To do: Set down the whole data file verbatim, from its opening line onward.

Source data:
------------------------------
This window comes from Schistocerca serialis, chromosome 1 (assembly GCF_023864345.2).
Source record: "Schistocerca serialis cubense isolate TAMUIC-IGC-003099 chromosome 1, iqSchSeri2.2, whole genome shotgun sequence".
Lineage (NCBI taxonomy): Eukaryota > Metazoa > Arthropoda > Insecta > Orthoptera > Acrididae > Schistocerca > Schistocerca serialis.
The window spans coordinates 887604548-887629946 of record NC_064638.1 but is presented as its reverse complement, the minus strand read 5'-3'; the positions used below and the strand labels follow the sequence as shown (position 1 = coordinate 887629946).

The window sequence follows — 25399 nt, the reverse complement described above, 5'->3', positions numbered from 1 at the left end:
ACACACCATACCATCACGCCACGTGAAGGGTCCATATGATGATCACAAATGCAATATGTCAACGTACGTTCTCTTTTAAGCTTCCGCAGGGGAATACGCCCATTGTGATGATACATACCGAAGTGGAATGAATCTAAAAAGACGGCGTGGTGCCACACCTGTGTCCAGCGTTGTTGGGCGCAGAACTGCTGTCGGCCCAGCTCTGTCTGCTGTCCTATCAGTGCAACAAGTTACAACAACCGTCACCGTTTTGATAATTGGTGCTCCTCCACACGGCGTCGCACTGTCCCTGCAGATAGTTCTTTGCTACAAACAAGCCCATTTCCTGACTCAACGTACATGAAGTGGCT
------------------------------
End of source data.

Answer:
This window comes from Schistocerca serialis, chromosome 1 (assembly GCF_023864345.2).
Source record: "Schistocerca serialis cubense isolate TAMUIC-IGC-003099 chromosome 1, iqSchSeri2.2, whole genome shotgun sequence".
Lineage (NCBI taxonomy): Eukaryota > Metazoa > Arthropoda > Insecta > Orthoptera > Acrididae > Schistocerca > Schistocerca serialis.
The window spans coordinates 887604548-887629946 of record NC_064638.1 but is presented as its reverse complement, the minus strand read 5'-3'; the positions used below and the strand labels follow the sequence as shown (position 1 = coordinate 887629946).

The window sequence follows — 25399 nt, the reverse complement described above, 5'->3', positions numbered from 1 at the left end:
ACACACCATACCATCACGCCACGTGAAGGGTCCATATGATGATCACAAATGCAATATGTCAACGTACGTTCTCTTTTAAGCTTCCGCAGGGGAATACGCCCATTGTGATGATACATACCGAAGTGGAATGAATCTAAAAAGACGGCGTGGTGCCACACCTGTGTCCAGCGTTGTTGGGCGCAGAACTGCTGTCGGCCCAGCTCTGTCTGCTGTCCTATCAGTGCAACAAGTTACAACAACCGTCACCGTTTTGATAATTGGTGCTCCTCCACACGGCGTCGCACTGTCCCTGCAGATAGTTCTTTGCTACAAACAAGCCCATTTCCTGACTCAACGTACATGAAGTGGCT